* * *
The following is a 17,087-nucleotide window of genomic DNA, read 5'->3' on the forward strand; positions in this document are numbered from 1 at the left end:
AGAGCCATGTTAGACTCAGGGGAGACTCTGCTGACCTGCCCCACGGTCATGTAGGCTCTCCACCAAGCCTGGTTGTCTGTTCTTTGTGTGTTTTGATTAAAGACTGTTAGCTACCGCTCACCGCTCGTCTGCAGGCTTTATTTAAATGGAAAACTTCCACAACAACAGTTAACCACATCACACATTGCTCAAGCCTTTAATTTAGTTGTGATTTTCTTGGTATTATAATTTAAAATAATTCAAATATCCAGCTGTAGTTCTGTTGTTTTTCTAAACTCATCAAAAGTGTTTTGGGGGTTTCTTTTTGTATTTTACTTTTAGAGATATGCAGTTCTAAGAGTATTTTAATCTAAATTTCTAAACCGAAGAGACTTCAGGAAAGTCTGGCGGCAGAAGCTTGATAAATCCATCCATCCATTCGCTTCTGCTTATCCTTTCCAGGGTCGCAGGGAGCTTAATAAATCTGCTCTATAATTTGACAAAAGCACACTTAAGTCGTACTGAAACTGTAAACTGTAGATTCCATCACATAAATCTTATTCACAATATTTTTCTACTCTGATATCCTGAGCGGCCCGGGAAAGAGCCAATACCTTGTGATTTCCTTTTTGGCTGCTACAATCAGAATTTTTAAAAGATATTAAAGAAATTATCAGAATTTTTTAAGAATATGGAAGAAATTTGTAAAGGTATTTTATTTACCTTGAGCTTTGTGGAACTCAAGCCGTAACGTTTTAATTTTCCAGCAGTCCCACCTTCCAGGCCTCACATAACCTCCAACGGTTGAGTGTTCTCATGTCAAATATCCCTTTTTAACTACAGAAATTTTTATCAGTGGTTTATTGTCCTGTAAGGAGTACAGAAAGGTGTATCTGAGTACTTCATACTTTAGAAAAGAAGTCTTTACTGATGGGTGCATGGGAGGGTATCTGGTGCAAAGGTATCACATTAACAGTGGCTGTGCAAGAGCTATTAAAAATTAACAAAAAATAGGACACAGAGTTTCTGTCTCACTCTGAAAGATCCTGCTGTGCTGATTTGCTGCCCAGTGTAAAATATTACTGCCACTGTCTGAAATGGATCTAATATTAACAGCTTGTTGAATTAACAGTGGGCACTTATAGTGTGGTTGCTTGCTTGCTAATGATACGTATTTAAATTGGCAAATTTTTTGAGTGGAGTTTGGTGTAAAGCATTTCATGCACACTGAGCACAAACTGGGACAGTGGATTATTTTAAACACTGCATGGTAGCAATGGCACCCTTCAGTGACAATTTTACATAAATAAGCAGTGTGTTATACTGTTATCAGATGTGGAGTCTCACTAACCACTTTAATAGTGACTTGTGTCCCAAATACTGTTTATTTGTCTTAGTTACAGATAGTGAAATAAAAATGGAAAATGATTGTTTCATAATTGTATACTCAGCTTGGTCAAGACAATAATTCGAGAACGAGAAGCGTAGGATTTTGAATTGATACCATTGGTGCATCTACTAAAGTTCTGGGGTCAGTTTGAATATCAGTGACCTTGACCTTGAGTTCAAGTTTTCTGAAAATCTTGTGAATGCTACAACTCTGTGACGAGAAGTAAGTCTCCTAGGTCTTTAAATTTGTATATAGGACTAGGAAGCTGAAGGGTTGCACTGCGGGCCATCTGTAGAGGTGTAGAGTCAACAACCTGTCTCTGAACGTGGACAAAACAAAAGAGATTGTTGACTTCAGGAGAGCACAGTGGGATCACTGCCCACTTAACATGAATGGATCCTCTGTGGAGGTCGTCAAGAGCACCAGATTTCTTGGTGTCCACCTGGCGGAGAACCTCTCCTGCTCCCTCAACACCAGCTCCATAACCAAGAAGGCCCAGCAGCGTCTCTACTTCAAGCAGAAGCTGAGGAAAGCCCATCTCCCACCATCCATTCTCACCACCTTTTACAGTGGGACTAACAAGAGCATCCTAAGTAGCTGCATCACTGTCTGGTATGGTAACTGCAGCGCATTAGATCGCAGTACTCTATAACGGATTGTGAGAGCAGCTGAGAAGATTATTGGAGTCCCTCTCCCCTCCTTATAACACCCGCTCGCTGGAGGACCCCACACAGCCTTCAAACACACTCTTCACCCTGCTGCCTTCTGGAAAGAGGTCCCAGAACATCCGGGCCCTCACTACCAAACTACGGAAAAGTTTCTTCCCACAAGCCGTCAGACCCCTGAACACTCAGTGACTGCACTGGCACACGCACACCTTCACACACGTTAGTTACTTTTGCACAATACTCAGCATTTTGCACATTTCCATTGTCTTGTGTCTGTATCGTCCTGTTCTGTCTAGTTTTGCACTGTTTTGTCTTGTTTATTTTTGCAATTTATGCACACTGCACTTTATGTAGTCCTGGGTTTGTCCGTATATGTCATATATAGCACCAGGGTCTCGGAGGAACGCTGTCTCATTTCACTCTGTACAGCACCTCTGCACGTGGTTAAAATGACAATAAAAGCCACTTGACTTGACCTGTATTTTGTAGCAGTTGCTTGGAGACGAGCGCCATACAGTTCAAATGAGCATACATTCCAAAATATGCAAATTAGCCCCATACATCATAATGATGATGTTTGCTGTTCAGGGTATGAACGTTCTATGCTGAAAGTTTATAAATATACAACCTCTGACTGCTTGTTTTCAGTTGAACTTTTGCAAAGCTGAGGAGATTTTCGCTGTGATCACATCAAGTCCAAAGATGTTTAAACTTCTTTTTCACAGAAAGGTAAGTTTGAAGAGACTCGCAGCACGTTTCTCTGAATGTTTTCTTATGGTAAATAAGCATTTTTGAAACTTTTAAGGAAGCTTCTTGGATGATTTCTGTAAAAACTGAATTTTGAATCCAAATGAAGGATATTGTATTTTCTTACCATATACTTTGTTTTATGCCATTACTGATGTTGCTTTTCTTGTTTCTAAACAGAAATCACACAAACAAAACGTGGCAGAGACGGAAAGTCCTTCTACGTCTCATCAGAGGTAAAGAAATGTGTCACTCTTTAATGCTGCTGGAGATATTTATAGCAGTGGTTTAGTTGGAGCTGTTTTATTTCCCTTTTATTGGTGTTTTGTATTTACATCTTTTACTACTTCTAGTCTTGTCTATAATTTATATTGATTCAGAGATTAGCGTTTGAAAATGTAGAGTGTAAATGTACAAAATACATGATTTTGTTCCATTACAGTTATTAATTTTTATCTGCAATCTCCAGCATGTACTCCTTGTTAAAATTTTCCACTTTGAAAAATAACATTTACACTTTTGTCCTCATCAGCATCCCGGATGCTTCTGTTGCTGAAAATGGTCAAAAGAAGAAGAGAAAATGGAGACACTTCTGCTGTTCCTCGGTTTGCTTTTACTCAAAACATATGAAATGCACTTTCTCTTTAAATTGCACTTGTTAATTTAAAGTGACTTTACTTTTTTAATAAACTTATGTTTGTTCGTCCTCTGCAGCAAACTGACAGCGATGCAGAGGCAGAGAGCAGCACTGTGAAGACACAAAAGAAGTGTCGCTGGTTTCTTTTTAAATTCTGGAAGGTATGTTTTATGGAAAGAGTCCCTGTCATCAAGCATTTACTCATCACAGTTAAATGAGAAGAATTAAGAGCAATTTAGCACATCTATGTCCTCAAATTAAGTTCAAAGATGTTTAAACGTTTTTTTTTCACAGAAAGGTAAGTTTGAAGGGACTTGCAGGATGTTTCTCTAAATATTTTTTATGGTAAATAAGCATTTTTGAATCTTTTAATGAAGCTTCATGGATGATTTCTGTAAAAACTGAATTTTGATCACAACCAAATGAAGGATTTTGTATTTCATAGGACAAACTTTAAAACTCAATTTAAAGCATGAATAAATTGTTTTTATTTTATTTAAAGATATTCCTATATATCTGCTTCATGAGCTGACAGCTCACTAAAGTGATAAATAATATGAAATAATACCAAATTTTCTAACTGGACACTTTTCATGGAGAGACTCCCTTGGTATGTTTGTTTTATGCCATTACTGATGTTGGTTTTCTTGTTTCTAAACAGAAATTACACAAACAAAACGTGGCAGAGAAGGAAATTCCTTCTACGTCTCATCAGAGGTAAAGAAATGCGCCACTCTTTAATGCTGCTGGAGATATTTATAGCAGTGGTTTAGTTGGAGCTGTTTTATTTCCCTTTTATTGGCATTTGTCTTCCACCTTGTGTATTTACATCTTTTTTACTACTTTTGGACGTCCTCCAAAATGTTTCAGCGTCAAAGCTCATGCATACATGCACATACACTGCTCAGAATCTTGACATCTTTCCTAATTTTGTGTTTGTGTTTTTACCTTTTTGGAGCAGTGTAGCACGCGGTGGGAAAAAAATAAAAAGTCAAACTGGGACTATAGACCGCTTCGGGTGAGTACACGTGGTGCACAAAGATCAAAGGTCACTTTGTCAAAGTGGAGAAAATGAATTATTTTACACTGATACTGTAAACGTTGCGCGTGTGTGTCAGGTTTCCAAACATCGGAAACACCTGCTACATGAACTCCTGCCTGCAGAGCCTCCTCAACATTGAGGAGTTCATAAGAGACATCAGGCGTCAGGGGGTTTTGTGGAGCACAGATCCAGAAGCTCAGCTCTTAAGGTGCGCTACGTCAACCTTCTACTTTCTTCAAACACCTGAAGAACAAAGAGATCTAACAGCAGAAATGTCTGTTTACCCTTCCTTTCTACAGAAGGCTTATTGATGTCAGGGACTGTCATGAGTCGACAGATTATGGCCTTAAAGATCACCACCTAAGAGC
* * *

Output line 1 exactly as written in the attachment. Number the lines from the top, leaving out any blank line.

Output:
The following is a 17,087-nucleotide window of genomic DNA, read 5'->3' on the forward strand; positions in this document are numbered from 1 at the left end: